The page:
Don't use Singletons for Event Managers!
The most recent commit to the Hieroglyph 3 repository has reduced my usage of the simple event system in the engine. I think the reasons behind this can apply to others, so I wanted to make a post here about it and try to share my experiences with the community.
A long time ago, I added an event manager to the Hieroglyph codebase. This was really long time ago - something like 10 years ago... Anyway, it was added when I was still in my C++ infancy, and of course I chose to make the event manager a singleton. It was perfectly logical - why in the world would anyone want an event system where not every listener would receive all the messages it signed up for?
Naturally, my coding style has evolved along with time using the language. And naturally I developed a scenario where the event system would need to be replicated in several small mini-application systems (if you missed the last post, I am referring to my Glyphlets!). So I thought, I can just modify the event manager to not be a singleton anymore, and create them as standard objects for each glyphlet.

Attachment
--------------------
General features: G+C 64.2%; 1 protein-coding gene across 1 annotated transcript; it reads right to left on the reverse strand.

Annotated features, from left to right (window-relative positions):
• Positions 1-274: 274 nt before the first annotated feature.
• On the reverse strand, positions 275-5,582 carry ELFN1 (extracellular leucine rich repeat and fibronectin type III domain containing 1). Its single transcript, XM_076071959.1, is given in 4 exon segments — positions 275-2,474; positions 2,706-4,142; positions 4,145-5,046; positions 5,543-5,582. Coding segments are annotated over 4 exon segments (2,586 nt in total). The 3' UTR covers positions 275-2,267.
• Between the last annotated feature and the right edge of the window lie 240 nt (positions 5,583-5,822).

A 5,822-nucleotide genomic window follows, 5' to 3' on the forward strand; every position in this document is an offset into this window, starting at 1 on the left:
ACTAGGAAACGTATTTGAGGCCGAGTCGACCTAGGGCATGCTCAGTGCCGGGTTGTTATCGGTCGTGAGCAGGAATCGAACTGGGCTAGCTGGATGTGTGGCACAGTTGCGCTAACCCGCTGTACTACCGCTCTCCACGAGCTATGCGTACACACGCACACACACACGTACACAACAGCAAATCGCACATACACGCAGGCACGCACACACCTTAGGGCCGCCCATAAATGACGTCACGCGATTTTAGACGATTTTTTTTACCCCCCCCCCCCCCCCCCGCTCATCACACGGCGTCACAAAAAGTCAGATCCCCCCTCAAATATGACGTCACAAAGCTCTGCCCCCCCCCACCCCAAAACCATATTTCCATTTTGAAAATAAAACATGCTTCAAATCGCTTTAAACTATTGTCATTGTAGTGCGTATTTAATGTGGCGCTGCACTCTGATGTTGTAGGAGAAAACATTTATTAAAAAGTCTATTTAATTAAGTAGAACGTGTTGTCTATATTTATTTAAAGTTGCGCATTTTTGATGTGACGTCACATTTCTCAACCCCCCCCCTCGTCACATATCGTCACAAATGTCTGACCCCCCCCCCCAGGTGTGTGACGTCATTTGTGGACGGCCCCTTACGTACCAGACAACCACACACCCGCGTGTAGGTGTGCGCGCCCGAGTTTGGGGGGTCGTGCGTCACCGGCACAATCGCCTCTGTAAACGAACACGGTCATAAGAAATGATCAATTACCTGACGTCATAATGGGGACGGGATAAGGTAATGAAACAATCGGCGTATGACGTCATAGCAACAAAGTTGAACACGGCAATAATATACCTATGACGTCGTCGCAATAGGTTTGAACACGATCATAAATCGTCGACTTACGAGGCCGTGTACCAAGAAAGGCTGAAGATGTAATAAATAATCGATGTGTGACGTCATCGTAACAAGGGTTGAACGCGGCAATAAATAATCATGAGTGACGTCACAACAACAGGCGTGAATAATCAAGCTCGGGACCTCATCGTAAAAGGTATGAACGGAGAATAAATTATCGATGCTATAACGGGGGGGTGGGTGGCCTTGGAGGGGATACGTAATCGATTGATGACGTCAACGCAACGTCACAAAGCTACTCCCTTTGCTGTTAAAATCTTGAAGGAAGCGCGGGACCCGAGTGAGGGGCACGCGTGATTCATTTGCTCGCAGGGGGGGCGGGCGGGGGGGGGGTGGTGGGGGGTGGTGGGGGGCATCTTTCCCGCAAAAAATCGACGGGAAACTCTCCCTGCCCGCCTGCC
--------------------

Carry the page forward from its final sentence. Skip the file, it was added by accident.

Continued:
That would work fine, as long as I didn't make any assumptions in the code that there was only one event manager. Which I didn't do - the event listeners would grab a reference to the singleton at their startup, so essentially all of the event based functionality broke in a seemingly incoherent mess
So to dig myself out, I started to review all of the classes that were using the event manager at all. As it turns out, most of them didn't really need to be using events, and I modified them accordingly to use other mechanisms to achieve their messaging. At this point, I am now down to only having applications, Glyphlets (which are mini applications), and the camera classes using the event system. With the breadth of the issue reduced, I can now eliminate the singleton interface method and deal with the minimized problem in a comprehensible way.
The moral of the story is this - if you think you need a singleton, then implement the class as a normal object and create a single instance of it to use. Enforce the singleton on yourself, but don't mechanize it through the class. This way, you still respect the class' potential for being used in multiple instances, and it can be very easy to expand later on. By using the singleton interface, you limit future design decisions without much gain - at least in my view, it is better to trust yourself to follow the access rules than to force yourself into one design later on down the road!